In 2008, at the demand of environmental groups such as the NRDC, a California judge ordered that the Central Valley Water project send 50% of water reservoirs to the Pacific Ocean to “save” an endangered salmon variety, even though the NGO admitted that no more than 1,000 salmon would likely be saved by the extreme measure. In the years 1998-2005 an estimated average of 49% of California managed water supply went to what is termed the “environment,” including feeding into streams and rivers, to feed estuaries and the Bay Area Delta. Only 28% went directly to maintain agriculture water supplies.
One could go on and on, and indeed, Engdahl does. And I've seen the devastation of California agriculture of which he writes up close and personal. In 2014, I traveled with friend and colleague Walter Bosley and another friend, from southern California up through the mountain passes, and then up the southern end of the San Joaquin valley on the way to the secret space program conference in San Mateo. It was my first visit in decades through that valley, having seen it many years previously as a boy on trips with my parents to visit relatives in California. Back then, the valley was one lush agricultural paradise, with vineyards, groves, pastures and crop fields stretching as far as the eye could see, from one mountain range to another. It was prosperous and productive, and beautiful as only California could and used to be. But in 2014, both Walter Bosley and I were absolutely dumbfounded and flabbergasted at the devastation we saw. It was as if someone had turned the entire state of Iowa, another lush agricultural region, into a dust bowl: farm houses were dilapidated or abandoned, fields were fallow and empty, groves were threadbare, irrigation ditches were in disrepair or had completely fallen in, and not once did we see any cattle. Here and there a grove struggled to survive.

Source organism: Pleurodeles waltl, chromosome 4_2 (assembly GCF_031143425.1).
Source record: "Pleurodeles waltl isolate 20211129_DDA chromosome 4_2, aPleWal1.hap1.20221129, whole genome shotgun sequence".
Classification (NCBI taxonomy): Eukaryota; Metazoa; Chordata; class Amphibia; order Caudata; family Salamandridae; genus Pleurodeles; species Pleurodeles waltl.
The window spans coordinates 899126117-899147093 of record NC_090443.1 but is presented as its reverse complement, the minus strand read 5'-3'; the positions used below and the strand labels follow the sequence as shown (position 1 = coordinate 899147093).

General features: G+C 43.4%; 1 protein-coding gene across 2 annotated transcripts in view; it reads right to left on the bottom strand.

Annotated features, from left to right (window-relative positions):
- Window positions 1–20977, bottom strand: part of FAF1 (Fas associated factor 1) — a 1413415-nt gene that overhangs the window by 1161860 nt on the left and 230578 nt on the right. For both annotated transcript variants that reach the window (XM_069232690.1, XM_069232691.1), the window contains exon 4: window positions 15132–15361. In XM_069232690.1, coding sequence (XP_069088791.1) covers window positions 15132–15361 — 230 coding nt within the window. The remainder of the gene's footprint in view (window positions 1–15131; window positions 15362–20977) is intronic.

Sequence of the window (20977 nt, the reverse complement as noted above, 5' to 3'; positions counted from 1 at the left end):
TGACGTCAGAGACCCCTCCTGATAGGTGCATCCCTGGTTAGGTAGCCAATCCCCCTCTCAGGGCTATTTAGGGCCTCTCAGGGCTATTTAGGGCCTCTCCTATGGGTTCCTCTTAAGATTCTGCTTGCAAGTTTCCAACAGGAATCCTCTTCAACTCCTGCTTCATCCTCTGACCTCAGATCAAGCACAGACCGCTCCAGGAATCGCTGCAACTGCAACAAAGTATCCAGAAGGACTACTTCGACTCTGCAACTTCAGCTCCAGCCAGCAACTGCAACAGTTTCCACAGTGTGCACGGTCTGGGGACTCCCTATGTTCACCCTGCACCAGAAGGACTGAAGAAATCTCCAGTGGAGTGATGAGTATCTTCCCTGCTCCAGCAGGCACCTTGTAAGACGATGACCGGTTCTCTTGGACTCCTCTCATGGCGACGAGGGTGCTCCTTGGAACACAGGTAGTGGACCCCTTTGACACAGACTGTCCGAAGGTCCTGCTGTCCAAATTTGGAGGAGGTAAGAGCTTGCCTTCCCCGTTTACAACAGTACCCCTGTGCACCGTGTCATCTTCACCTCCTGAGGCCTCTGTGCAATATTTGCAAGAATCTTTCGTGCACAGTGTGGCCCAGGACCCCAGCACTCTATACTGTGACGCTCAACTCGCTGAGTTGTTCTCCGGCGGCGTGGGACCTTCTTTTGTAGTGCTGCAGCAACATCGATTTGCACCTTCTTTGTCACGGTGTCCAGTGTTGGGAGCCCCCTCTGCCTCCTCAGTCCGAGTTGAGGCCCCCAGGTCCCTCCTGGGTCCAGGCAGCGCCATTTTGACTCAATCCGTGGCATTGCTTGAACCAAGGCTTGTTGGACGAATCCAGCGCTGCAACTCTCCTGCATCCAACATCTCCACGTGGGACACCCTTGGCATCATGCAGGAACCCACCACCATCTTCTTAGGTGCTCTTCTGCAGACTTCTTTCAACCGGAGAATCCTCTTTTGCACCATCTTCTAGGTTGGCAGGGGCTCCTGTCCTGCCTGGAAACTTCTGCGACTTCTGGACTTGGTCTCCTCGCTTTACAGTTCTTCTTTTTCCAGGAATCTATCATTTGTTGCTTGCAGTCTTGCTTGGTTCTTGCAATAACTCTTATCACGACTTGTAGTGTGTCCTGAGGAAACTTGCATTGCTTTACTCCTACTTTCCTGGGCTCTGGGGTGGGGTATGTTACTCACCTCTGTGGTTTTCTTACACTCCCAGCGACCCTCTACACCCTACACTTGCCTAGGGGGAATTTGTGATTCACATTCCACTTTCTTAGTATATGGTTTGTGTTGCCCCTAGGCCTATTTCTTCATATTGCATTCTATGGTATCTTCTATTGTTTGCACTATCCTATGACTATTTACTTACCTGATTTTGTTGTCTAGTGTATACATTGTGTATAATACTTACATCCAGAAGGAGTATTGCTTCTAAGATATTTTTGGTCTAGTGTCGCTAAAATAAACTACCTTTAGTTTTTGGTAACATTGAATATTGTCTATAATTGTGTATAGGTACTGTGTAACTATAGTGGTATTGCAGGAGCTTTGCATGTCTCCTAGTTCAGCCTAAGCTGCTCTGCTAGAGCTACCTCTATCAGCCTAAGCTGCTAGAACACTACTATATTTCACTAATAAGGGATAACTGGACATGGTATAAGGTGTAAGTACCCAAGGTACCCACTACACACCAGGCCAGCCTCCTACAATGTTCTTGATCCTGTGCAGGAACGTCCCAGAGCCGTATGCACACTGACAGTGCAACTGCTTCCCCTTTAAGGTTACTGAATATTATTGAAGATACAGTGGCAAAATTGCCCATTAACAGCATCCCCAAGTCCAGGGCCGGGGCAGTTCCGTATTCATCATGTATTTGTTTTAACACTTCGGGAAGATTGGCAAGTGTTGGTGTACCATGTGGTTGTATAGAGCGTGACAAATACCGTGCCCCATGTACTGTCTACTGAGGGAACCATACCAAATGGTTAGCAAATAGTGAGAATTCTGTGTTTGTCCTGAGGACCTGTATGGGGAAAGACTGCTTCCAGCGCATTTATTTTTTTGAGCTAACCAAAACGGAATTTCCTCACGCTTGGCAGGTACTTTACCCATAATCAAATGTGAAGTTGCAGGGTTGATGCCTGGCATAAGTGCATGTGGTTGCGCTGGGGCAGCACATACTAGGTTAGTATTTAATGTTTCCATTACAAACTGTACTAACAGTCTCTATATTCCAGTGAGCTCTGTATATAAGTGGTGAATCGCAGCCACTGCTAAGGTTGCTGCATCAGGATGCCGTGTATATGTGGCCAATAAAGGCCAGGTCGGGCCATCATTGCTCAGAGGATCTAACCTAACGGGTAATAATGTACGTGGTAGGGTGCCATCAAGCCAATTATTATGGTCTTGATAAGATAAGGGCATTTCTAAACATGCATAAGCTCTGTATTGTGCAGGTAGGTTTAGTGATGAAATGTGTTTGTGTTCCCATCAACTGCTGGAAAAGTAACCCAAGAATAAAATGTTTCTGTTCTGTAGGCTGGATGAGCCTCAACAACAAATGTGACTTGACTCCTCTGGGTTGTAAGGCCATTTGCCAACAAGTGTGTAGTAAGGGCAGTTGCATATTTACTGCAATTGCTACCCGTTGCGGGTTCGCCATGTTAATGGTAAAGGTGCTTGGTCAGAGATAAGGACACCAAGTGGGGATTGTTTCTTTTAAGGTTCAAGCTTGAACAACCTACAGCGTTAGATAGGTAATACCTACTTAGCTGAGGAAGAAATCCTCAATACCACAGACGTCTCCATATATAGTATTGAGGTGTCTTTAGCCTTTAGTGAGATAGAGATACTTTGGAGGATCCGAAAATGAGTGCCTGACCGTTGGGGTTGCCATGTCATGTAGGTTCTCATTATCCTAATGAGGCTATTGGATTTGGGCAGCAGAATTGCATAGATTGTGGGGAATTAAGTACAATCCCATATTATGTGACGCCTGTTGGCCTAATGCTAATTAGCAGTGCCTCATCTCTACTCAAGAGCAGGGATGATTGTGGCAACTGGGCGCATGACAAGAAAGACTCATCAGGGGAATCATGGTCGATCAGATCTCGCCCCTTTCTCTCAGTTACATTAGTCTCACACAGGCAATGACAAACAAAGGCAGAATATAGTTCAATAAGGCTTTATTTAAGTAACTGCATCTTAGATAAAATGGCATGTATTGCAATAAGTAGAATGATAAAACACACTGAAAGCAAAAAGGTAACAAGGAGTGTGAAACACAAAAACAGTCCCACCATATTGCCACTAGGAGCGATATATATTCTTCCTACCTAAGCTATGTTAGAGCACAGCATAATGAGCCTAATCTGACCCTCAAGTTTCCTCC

It was complete devastation, and Walter was so shocked he took several pictures of the scene of the crime.
We both learned it was entirely the result of nutty policies such as Mr. Engdahl writes about in his article.
And that brings us to my high octane speculation of the day, in the form of a question: why, with the weather cycles clearly indicated, does that state (and others) pursue such insane policies, policies that would seem to be contra-indicated by the general meteorological trends indicated by science? In an age that repeats the mantra, "follow the science", why are such non-rational policies pursued year after year to the detriment of the general well-being?
Engdahl has his own answer, and it's a disturbing one:
The systematic dismantling of one of the world’s most productive agriculture regions, using the seductive mantra of “environmental protection,” fits into the larger agenda of the Davos Great Reset and its plans to radically transform world agriculture into what the UN Agenda 2030 calls “sustainable” agriculture—no more meat protein. The green argument is that cows are a major source of methane gas emissions via burps. How that affects global climate no one has seriously proven. Instead we should eat laboratory-made fake meat like the genetically-manipulated Impossible Burger of Bill Gates and Google, or even worms. Yes. In January the EU European Food Safety Agency (EFSA), approved mealworms , or larvae of the darkling beetle, as the first “novel food” cleared for sale across the EU.
Or to put all this differently and "country simple": mankind may not be able to influence the broader patterns of natural cycles like the solar cycle.
But by bad policy or good, he can attenuate or exacerbate their effects...
... a disturbing thought, especially when one adds into that mix the weather manipulation technologies that Elana Freeland and many others have written about. Indeed, in Ms. Freeland's opinion, the capabilities and growth in the use of those technologies have reached such a point that there is no more such thing as purely "natural" weather. Climate change indeed.
But the folly is not coming from the farmer, rancher, or bovine flatulence.
The folly, and the flatulence, is coming from the would-be masters of the world.
See you on the flip side...